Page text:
Six steps to change voting habits of the younger generation

'Engage with social media in ways that this generation can relate to'

Only 46% of Americans aged 18-29 voted in their last election. In the UK it was hardly better, at 50%. These figures compare with the overall turnout in the low 60s in the US and high 60s for Britain.

Famously in Britain, it is claimed how, if more younger people had voted, then the Brexit vote may have been to remain.

These figures seem particularly strange at a time when according to research by the Stockholm-based International Institute for Democracy and Electoral Assistance, there is an increase in ‘other forms of citizen activism, such as mass protests, occupy movements and increased use of social media as a new platform of political engagement.’

‘Am I bovvered?’

So why can’t younger people be ‘bovvered’ when it comes to an election?

  • There is a general distrust of mainstream politics and politicians, coupled with a feeling that all the big parties are all basically offering the same thing. ‘Young people’s faith in democratic politics is lower than any other age group, and millennials across the world are more disillusioned with democracy than Generation X or baby boomers were at the same stage of life’, according to a report from the Centre for the Future of Democracy at the University of Cambridge.
  • Politicians aren’t using social media well enoughRishi Sunak has 2.3m followers on X, while Sir Keir Starmer has less, at 1.4m. However, these just aren’t very high figures — actor Emma Watson has a mere 27.1m and singer Taylor Swift has 95.2m.
  • Voting mechanisms just don’t work for them. While politicians argue about postal votes, these generations (indeed most of us) live online. Having to visit a polling station and now (in the UK) take photographic ID with you just doesn’t appeal. It’s a hassle in a world that people want to be seamless and easy to use. In a recent House of Parliament paper Rachel Gibson concludes that, for online voting, ‘there is evidence that less engaged and non-voters have been drawn into voting for the first time’. And that ‘Evidence from Estonia, one of the leading nations in taking internet voting forward, has shown an appeal to younger people.’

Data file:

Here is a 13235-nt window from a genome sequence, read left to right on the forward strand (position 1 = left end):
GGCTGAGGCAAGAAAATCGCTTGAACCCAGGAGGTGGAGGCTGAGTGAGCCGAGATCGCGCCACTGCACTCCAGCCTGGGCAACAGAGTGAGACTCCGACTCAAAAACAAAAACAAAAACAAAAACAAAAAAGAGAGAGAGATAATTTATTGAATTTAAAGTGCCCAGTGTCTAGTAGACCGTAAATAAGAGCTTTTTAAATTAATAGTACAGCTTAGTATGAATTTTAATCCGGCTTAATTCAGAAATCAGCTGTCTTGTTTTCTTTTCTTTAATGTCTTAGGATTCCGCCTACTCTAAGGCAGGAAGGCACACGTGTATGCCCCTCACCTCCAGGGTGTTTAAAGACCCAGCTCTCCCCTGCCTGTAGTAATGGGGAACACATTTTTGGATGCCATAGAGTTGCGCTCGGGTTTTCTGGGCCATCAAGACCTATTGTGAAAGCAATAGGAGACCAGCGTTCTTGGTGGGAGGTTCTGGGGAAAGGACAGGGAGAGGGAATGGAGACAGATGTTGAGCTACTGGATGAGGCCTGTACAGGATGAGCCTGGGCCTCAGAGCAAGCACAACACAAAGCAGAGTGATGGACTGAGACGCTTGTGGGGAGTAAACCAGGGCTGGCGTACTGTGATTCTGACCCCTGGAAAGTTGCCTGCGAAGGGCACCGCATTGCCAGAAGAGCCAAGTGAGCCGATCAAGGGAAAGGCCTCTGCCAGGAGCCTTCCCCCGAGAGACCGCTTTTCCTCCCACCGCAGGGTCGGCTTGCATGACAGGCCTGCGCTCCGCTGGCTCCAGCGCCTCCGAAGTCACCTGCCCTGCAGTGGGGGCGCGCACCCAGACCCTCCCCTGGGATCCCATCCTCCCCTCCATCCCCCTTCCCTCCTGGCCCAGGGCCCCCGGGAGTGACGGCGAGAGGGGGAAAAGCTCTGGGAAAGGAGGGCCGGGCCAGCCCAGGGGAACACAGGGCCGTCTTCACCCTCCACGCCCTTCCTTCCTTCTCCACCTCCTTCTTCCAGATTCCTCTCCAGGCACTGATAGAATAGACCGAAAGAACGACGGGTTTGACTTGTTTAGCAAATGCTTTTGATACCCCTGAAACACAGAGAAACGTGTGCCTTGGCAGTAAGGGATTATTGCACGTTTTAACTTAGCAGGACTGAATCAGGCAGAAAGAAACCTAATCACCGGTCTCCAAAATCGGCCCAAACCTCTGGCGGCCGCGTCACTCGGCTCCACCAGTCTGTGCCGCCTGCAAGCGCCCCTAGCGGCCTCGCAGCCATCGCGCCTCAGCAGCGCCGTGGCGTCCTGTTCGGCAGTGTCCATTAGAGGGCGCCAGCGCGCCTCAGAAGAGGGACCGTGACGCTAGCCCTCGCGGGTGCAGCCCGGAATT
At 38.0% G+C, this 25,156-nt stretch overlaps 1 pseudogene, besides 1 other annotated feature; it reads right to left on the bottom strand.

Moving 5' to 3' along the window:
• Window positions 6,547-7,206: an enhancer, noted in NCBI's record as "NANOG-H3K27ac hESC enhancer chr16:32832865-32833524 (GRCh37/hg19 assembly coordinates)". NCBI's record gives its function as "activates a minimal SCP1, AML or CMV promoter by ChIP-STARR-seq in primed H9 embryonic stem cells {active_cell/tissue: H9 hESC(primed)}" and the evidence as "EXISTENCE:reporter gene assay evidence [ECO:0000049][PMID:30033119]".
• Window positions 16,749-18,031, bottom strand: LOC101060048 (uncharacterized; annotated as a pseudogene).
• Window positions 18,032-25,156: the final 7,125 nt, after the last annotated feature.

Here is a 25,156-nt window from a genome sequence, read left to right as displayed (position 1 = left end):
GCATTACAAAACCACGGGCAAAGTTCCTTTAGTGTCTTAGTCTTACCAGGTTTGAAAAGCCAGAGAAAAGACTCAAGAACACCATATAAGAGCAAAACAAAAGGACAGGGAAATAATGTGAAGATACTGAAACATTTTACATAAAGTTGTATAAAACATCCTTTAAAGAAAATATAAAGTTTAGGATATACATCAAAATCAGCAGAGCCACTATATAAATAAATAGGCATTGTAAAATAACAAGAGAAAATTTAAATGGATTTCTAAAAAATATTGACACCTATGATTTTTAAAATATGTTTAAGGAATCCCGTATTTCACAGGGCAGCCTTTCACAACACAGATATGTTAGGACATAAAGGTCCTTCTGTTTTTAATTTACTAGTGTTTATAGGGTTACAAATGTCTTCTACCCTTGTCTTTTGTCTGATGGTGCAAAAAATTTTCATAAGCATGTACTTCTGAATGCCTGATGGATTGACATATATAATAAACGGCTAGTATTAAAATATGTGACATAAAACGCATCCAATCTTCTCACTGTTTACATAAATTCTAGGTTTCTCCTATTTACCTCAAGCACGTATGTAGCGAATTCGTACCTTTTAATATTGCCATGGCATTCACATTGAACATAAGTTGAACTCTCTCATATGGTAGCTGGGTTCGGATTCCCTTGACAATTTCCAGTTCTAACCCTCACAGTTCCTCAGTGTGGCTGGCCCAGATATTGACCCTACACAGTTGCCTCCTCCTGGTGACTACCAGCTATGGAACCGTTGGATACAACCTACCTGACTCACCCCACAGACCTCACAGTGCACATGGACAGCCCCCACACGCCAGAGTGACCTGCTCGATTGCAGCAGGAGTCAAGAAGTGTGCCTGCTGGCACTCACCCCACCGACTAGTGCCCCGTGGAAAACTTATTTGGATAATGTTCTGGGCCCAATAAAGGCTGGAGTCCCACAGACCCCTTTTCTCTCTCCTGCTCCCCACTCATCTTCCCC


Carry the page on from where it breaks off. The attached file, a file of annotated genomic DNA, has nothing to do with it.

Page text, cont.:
Change is a word that seems beloved by politicians, from Obama to Starmer, but how could marketing help engage the younger generation and them to vote? Here are my six ‘steps’ (not sure I can call them pledges):

  1. Following on from above, change the ‘route to market’ and introduce online voting. Yes, it would need suitable security protocols, but if the banks can do it with our money, it shouldn’t be beyond the government to develop a secure system so people can vote from their phone, tablet or computer.
  2. Communicate the differences between the core philosophies and key policies of the different parties. This is marketing 101; make your offer distinctive and appealing, don’t just knock the competition.
  3. Find younger spokespeople — people nearer in age to these current non-voters. You would want someone who isn’t scared to make provocative statements and claims. Think Greta Thunberg in full flow, laying down the consequences of not voting.
  4. Engage with social media in ways that this generation can relate to. Indeed some of the latest meme-styled approaches being used by The Labour Party are showing that they seem to be starting to think this way.
  5. Get the influencers influencing. Despite the fact that she is currently sitting on the fence, saying ‘Vote the people who most represent YOU into power,’ The Guardian still thinks Taylor Swift might have a role to play in determining the outcome of the US election. They ran an article with the headline ‘The voting bloc that could decide the US election: Swifties’.
  6. Make sure they understand the consequences for them, not just their parents and grandparents. One of marketing’s oldest mantras: tell them what’s in it for them. Brexit has curtailed travel and work opportunities, and kept up-and-coming bands from visiting the UK, and UK bands touring abroad. Interestingly, it is something Rachel Reeves has said Labour will address if elected —  a commitment which probably hasn’t got the coverage it deserves.

So, in what is being dubbed ‘The Ultimate Election Year’ with at least 64 countries and the European Union planning to hold elections, isn’t it time we tried harder to engage more of the younger generations to help decide the outcomes?

Featured image: Edmond Dantès / Pexels

Giles Lury

Giles would describe himself as a VW Beetle driving, Lego watch-wearing, Disney-loving, Chelsea-supporting father of five who also happens to be a senior director of leading strategic brand consultancy - The Value Engineers. He has over thirty years’ experience in the business and is known both for his creative spark and his ability to constructively challenge conventional thinking which has led to him being given another title - Director of Deviancy.

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